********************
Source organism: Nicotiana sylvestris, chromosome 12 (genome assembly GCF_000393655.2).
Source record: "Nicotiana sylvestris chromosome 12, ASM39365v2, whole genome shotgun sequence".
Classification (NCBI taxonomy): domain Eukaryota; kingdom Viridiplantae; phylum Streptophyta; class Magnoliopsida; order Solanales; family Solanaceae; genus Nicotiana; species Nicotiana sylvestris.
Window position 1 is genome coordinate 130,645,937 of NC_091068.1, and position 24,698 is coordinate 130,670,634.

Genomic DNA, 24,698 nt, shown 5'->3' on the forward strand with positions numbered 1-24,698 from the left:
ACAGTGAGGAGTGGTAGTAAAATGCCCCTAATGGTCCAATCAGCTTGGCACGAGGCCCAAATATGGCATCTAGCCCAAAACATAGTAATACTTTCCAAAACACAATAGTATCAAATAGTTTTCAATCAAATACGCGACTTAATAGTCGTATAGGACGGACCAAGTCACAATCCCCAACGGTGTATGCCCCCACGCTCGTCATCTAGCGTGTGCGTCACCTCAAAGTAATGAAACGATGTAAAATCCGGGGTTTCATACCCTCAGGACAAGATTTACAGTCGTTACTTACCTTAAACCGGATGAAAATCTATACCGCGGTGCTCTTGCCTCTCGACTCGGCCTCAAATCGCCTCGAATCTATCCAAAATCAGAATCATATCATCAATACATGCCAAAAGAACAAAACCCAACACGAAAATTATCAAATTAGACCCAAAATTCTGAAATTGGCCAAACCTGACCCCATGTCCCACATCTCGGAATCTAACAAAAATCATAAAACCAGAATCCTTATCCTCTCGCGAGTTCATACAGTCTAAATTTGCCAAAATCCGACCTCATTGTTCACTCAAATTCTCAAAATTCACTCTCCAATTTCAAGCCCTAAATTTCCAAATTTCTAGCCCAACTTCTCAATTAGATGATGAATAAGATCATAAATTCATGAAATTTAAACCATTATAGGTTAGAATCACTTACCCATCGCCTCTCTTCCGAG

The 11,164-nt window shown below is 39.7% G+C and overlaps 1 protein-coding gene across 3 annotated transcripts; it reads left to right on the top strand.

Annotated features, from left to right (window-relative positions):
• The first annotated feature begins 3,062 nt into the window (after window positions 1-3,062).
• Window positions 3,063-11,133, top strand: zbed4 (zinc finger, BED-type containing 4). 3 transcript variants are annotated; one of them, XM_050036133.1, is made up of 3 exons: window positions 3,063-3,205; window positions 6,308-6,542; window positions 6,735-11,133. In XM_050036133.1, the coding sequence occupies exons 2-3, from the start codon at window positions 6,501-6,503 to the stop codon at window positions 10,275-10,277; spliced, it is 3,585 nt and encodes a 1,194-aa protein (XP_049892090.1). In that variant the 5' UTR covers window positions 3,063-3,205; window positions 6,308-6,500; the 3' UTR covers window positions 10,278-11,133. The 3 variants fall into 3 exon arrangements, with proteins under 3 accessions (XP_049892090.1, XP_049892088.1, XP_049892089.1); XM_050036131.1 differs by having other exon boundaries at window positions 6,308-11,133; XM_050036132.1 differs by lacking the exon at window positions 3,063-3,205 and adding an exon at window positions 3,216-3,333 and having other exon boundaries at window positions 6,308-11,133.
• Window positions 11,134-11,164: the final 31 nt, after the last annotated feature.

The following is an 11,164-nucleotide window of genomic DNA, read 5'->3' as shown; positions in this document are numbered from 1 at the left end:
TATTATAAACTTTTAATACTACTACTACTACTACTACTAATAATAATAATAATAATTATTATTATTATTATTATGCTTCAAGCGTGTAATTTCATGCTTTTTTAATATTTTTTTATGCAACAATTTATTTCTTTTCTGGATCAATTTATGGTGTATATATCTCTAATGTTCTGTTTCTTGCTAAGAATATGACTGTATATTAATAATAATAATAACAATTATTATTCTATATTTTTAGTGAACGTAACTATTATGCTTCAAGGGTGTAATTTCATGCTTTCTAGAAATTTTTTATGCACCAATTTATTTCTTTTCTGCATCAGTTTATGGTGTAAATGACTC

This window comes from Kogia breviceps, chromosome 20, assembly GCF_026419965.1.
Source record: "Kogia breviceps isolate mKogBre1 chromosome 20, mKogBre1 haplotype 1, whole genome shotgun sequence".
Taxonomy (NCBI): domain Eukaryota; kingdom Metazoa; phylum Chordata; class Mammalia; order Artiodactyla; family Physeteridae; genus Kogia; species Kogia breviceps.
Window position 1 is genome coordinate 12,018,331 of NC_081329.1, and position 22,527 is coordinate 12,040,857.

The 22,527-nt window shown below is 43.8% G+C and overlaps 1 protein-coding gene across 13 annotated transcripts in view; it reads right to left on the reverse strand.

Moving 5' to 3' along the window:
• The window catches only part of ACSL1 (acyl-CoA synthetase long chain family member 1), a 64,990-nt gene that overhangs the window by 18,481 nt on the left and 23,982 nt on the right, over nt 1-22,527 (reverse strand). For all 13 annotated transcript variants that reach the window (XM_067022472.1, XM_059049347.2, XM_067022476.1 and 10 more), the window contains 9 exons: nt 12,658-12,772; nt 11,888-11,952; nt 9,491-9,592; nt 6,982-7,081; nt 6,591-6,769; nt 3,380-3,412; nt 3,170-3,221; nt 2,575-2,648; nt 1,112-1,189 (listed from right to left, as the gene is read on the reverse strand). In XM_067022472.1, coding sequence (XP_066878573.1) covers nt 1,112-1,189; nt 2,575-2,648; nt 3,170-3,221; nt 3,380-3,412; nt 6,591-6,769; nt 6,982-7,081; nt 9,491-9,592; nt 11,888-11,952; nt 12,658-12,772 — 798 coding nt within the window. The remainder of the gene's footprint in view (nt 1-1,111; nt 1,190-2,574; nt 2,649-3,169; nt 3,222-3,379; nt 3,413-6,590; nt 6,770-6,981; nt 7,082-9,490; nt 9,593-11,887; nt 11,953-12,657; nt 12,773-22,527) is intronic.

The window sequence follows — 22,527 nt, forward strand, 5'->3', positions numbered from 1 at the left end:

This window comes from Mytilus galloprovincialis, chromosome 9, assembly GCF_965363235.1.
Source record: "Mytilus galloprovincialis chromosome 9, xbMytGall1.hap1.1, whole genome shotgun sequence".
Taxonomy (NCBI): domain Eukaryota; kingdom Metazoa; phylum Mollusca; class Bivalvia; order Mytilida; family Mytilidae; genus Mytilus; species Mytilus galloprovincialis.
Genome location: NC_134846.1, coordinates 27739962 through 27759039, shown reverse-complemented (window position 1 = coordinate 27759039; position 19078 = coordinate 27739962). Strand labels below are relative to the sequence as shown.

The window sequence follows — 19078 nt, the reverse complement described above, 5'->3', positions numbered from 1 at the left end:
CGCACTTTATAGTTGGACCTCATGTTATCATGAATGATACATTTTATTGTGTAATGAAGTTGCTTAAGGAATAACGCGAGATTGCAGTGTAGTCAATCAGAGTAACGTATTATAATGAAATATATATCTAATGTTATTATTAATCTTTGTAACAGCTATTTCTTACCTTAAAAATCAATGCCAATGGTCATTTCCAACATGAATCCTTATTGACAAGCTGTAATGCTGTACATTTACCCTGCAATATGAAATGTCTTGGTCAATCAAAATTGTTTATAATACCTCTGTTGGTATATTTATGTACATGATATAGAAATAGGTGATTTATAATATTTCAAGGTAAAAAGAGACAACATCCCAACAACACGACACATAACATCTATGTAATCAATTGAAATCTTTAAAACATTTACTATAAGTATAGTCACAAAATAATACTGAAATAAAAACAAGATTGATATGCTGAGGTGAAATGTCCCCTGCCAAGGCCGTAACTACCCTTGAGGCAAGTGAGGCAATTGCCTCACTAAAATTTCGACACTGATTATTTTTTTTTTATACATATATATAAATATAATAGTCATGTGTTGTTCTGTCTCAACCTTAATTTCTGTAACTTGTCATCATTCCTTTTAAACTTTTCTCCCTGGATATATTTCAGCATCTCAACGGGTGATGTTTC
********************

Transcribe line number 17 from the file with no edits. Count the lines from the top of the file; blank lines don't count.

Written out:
Window position 1 is genome coordinate 12,018,331 of NC_081329.1, and position 22,527 is coordinate 12,040,857.